The Neurobiology of Kindness #WorldKindnessDay

If we could see the miracle of a single flower clearly, our whole life would change. – The Buddha (c. 563 BCE) 

Look deeply into nature to understand the secrets of the Universe.

Until recently, the task of applying what we know about the brain to the bigger question of personal human experience has been avoided by scientists. However the emergence of the new discipline of neuroscience – the scientific study of the nervous system – is helping us to bridge this gap by providing new ways to answer such age-old questions as why does kindness exist, and why is it important? To answer these questions we first need to consider an important property of nerve cells (neurons) in the human brain.

What actually is emotion?

Emotion feels so natural and seems so normal, but what if emotion is not there? What if emotion is an emergent phenomenon and only something we experience as macroscopic beings? This might sound strange, but we know that we are sandwiched within the Universe. For example, we do not feel the cosmological expansion that dominates the large scale of the Universe nor do we feel the very small scale where individual atoms inside us collide with our skin. Instead, we have a collective term – temperature – to describe what is happening. Perhaps emotion is the same. This may feel uncomfortable when you ask just where is the ‘you’ and how you feel in all of this.  

Understanding emotion

Perhaps it is best to think of it like this – most of us have come to terms with the fact that we are physically a collection of atoms. We, and our consciousness somehow emerge and we seem to be able to live with this illusion of our being. Maybe all we need to do is the same for how we feel, as we play out our short existence.

Mirror neurons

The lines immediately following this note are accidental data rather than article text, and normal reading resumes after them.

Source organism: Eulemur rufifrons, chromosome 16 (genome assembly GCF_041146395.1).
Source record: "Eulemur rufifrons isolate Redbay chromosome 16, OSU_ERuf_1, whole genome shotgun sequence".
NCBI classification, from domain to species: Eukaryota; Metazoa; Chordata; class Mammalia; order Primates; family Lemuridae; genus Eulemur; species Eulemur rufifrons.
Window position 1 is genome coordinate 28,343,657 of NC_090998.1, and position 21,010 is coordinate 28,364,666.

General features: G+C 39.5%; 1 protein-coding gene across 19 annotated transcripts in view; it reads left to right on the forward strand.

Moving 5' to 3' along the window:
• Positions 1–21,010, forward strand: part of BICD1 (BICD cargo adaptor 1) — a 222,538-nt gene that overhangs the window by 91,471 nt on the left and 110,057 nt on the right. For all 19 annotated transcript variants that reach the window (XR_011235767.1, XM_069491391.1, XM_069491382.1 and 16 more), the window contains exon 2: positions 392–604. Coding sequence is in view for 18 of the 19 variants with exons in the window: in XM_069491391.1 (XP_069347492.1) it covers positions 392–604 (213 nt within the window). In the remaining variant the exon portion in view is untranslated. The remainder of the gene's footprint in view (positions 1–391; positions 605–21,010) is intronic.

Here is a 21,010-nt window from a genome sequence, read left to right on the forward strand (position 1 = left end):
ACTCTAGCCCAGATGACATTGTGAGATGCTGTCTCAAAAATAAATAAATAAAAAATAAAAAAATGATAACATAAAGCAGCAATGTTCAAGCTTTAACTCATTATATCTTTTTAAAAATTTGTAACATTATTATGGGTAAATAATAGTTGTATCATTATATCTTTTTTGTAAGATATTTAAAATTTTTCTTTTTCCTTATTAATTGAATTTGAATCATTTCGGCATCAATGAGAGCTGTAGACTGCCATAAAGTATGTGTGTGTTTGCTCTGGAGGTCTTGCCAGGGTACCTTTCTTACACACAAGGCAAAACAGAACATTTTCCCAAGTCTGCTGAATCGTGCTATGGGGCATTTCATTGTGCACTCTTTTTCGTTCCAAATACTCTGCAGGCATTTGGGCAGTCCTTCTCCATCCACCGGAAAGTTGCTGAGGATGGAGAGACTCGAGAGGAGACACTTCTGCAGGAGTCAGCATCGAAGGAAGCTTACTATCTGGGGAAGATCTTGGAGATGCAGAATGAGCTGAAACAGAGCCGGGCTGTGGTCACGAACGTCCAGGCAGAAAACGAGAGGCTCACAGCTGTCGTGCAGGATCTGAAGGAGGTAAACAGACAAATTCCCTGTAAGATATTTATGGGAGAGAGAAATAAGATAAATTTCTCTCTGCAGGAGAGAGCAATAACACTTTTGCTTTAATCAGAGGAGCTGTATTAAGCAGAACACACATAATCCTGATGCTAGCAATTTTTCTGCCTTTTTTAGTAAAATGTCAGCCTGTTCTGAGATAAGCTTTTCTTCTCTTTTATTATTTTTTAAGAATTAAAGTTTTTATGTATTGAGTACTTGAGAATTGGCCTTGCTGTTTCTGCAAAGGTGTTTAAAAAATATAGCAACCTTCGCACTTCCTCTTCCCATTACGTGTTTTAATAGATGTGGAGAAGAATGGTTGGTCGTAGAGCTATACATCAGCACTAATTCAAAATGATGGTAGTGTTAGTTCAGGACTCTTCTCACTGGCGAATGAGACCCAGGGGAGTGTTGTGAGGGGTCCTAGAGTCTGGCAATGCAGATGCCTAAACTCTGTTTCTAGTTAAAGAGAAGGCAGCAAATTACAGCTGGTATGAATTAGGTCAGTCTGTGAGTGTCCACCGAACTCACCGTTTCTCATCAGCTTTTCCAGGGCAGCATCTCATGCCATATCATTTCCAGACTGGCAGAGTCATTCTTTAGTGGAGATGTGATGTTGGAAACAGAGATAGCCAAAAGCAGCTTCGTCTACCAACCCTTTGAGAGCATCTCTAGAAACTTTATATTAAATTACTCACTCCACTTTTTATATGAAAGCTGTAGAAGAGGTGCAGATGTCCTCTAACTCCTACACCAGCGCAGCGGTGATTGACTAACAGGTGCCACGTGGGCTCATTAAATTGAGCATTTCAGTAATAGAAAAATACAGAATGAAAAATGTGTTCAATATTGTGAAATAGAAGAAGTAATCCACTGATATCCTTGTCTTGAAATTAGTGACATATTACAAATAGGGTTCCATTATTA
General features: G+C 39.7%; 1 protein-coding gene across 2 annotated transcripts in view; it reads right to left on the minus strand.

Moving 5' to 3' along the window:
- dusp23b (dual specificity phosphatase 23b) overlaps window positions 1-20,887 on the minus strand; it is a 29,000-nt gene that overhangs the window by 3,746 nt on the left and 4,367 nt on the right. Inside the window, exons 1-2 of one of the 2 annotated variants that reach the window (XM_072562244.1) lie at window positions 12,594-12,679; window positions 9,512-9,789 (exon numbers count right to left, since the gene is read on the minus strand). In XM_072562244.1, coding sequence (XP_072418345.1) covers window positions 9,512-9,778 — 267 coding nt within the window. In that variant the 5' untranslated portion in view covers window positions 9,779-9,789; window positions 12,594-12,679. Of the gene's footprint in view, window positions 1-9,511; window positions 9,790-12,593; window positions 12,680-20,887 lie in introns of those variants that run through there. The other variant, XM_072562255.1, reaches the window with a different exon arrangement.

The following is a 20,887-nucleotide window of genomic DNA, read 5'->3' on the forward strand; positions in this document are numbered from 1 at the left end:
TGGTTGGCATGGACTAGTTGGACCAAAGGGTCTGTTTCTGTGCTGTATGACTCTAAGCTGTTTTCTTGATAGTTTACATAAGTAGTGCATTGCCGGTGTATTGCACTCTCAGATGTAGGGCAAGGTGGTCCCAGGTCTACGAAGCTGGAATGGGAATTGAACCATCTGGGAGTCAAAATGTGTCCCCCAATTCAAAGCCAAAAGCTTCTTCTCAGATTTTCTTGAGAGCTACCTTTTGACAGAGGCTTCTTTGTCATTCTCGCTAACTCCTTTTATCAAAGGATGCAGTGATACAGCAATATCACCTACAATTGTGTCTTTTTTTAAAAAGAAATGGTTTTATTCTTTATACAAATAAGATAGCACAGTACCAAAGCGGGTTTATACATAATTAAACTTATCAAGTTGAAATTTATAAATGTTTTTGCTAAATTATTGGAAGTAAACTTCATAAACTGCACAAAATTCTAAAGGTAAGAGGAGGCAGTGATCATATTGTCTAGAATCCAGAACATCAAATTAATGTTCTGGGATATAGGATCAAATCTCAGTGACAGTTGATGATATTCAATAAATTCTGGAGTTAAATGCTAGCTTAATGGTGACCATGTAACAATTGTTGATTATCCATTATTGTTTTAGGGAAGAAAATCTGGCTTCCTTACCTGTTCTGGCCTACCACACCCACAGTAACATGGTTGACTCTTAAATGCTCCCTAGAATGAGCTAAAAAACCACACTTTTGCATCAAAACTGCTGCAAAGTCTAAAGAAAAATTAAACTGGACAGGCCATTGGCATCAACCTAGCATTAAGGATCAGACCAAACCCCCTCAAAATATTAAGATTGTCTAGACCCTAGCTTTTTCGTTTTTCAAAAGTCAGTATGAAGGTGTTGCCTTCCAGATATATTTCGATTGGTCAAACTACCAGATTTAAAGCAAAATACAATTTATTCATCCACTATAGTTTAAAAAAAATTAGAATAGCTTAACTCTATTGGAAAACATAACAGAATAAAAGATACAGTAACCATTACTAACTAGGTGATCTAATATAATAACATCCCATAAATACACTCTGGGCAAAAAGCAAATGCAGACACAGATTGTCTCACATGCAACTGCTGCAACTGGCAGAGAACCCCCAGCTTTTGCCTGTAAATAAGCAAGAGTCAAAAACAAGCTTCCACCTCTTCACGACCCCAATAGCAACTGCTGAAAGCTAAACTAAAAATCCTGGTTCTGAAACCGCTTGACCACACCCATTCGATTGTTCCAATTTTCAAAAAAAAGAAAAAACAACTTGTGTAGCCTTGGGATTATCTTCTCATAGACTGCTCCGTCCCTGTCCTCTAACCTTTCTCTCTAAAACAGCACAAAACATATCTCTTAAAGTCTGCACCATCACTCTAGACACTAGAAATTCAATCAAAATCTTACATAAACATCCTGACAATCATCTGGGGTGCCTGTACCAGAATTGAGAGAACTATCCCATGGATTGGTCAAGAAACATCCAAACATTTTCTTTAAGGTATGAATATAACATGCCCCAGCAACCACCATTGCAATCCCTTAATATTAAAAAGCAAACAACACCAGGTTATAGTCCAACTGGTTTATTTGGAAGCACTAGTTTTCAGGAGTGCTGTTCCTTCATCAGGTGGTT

The discovery of mirror neurons,  a cluster of neurons in the brain that help connect us emotionally to other people, respond sympathetically towards others and allow us to anticipate others’ intentions is now believed to be the basis of human empathy. Mirror neurons were first discovered by neuroscientists in the 1990s while recording the activity of neurons in the brain where it was noticed that certain populations of neurons remain silent (observation) and active (imitation) when we watch others perform the same action, hence the name mirror neurons [1,2]. Scientists have extended this finding in the human brain to show that nerve activity in mirror neurons also behaves in the same way when we see another person expressing an emotion, and this nerve activity is not observed in disorders of empathy [3].

Our behaviour mirrors our environment

Each person is a mirror of their environment, which is then in turn mirrored by their own behaviour. This underlies the powerful phenomenon of social contagion – that information, ideas, and behaviours including kindness can spread through networks of people the way that infectious diseases do. For this reason, giving and receiving kindness can have a contagious effect.  Research also shows that optimal learning takes place in an environment that is creative, inclusive, rewarding and bolstered by firm, healthy boundaries, in an environment that is kind.  Even those in deep distress due to imprisonment, addiction, financial worries, and high anxiety also benefit greatly from an environment that is creative, inclusive and boundaried. 


What to do when we encounter unkindness? Behaviours including anxiety, anger, and rudeness can also spread through networks of people the way that infectious diseases do. The antidote to becoming infected with these miserable states is to be aware that every action must be consciously chosen, and not an emotional response.

Kindness is the key to our survival

Why is kindness so important? This question can be answered in the context that every single human being is unique because we each poses a uniquely complex brain, so complex that in all of human history no two human brains can be identical. This is because the unique combination of about 100 trillion tiny brain connections (synapses) that grow and change throughout life is an ongoing work in progress from conception to death. In this way we each one of us ‘evolve’ as true individuals as we each make our journey through life. Kindness is the green light to keep going. If you are not open to giving and receiving kindness then you may not be growing. In the same way, humankind will only evolve by making room for each and every individual to express their intellectual and spiritual evolution to the full.  In this way, the evolution of the human race has everything to do with being open to giving and receiving kindness. 


[1] Mirror Neurons.  Society for Neuroscience (2013)